Wednesday, May 18, 2011

How to create self managing circular tables

One of the most common tasks DBA's deal with often is to enforce purge policies of data life cycle management for tables. Same thing applies for the logging tables DBA's create internally to track or manage monitoring jobs, performance data, stats collection, auditing, etc.

Even though logging tables DBA's create don't typically grow to gigabytes in size, it'd be ideal to automate data purge process as per retention requirements.

Enter the self managing circular table.

Oralce is internally using circular buffer to implement the same for ASH (active session history) and for some of the fixed tables in the dictionary.

Another way to do this is by designing the table with retention time depicting columns to use for becoming part of the primary key pair, to locate the interested data, and to merge the new data.

Let's say the requirement is to track standby lag for all the standby databases in the environment and to maintain this data for one full year. This needs to be logged in a table in the central repository database.

create table stby_lag_audit (
day_id number not null,
day_hour number not null,
stby_date date,
instance_name varchar2(30) not null,
host_name varchar2(30) not null,
stby_version varchar2(10),
stby_lag number)
/

create unique index stby_lag_audit_idx on stby_lag_audit (day_id, day_hour, instance_name, host_name)
/

alter table stby_lag_audit add primary key (day_id, day_hour, instance_name, host_name) using index
/

Now all we have to do is use "merge" statement if there is a driving table to insert a new record if no record exists for a given primary key or to update an existing record. Pl/sql or other procedural languages can be used to upsert the data into stby_lag_audit table where there is no driving table.

Let's say our driving table is stby_lag_info with columns (instance_name, host_name, stby_version, stby_lag).

merge into stby_lag_audit a using stby_lag_info b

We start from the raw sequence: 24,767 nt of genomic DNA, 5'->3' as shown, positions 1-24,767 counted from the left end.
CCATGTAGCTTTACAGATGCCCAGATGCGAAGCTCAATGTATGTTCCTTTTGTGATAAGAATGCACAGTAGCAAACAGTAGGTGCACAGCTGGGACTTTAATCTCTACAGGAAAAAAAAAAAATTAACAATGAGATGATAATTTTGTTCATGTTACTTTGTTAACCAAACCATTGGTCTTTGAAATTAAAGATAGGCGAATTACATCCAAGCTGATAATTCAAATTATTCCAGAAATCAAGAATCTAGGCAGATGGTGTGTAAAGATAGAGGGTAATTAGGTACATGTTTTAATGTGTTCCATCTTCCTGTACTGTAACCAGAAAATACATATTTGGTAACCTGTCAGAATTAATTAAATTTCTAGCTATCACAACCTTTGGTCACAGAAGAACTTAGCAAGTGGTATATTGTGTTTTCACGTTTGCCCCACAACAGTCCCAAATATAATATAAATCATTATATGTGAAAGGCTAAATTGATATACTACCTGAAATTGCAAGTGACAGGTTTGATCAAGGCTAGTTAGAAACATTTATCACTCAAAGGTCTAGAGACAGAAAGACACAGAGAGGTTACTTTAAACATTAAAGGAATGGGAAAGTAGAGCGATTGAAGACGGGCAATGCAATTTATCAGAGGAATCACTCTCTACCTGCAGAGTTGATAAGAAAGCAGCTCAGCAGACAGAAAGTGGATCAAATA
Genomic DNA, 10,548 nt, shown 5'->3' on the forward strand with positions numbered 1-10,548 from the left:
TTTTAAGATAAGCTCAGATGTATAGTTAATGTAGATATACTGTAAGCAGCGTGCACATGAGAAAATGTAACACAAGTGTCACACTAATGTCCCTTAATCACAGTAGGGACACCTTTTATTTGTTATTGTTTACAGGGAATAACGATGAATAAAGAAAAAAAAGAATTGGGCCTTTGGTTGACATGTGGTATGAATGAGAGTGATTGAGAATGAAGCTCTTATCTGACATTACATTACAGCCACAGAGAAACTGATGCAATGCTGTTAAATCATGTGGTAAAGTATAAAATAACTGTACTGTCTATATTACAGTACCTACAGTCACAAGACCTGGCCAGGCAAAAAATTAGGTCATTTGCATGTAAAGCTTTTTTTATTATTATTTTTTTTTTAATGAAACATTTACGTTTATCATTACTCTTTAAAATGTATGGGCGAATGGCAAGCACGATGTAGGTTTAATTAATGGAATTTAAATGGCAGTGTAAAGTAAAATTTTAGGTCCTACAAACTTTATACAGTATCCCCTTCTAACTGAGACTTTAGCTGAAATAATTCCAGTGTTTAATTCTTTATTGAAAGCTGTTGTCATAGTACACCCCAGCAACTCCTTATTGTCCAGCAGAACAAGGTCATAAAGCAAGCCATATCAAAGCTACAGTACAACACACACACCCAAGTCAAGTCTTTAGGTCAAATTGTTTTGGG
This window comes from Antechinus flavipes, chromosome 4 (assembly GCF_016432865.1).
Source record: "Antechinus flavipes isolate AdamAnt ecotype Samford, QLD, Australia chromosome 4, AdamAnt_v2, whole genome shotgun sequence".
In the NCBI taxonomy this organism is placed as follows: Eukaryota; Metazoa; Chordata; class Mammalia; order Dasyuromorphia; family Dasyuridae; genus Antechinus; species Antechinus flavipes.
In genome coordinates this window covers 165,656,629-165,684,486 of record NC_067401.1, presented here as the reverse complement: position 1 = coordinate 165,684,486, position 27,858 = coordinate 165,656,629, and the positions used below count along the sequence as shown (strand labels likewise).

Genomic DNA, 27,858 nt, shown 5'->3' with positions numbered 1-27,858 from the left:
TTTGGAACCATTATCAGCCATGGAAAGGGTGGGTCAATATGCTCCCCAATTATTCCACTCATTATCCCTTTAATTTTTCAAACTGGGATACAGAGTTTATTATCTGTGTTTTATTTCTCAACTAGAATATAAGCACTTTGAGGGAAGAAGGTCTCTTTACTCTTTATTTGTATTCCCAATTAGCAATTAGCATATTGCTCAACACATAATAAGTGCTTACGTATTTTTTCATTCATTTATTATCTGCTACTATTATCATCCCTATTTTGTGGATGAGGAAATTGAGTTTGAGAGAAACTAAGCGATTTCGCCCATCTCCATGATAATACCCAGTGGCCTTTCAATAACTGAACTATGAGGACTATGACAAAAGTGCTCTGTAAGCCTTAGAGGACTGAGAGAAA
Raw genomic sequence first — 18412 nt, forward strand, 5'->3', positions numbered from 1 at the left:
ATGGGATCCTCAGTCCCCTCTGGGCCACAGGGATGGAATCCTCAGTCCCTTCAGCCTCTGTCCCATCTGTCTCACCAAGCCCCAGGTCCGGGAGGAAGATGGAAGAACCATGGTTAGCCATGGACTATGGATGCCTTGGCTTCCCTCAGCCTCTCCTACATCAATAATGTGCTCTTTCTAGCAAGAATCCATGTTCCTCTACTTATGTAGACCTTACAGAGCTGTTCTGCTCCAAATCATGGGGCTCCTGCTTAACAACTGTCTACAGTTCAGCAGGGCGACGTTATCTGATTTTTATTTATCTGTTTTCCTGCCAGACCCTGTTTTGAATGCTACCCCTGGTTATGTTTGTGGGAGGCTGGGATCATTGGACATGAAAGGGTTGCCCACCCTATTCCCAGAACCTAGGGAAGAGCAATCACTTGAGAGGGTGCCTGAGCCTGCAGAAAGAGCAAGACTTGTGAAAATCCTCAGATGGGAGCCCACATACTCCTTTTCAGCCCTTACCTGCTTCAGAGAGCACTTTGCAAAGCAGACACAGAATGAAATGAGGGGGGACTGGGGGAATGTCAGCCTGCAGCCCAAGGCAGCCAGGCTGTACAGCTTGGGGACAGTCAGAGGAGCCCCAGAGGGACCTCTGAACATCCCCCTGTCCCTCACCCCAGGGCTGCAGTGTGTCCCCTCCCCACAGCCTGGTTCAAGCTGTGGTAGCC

on (a.day_id = to_number(to_char(sysdate, 'DDD')) and
a.day_hour = to_number(to_char(sysdate, 'HH24')) and
a.instance_name = b.instance_name and
a.host_name = b.host_name)
when matched then
update set
a.stby_date = sysdate,
a.stby_version = b.stby_version,
a.stby_lag = b.stby_lag
when not matched then
insert (a.day_id, a.day_hour, a.stby_date, a.instance_name, a.host_name, a.stby_version, a.stby_lag)
values
(to_number(to_char(sysdate, 'DDD')),
to_number(to_char(sysdate, 'HH24')),
sysdate,
b.instance_name,
b.host_name,
b.stby_version,
b.stby_lag)
/


With this, logging data older than one year gets updated automatically with new data and no need to create any additional jobs to purge the logging data older than retention period.

7 Comments:

At June 26, 2011 at 11:39:00 PM PDT, Blogger sam said...

this is useful just one caveat should be that records should be unique.
nonunique records will break this.

 
At July 7, 2011 at 2:59:00 AM PDT, Blogger Subhzash said...

Self managing circular tables are quiet useful but I always found difficult. Now this post made easy

Regards,
Subhash
Oracle Fusion Middleware

 
At November 1, 2011 at 9:46:00 PM PDT, Anonymous Era said...

Useful post

 
At April 25, 2013 at 3:15:00 AM PDT, Anonymous Anonymous said...

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At July 26, 2013 at 2:09:00 AM PDT, Blogger Internie Alw said...

self managing tables have mostly confused me, but no it seems no more confusions on my part :)

 
At November 15, 2013 at 11:49:00 PM PST, Anonymous Anne said...

Nice coding explanation and it is understandable too. Thanks for sharing.

 

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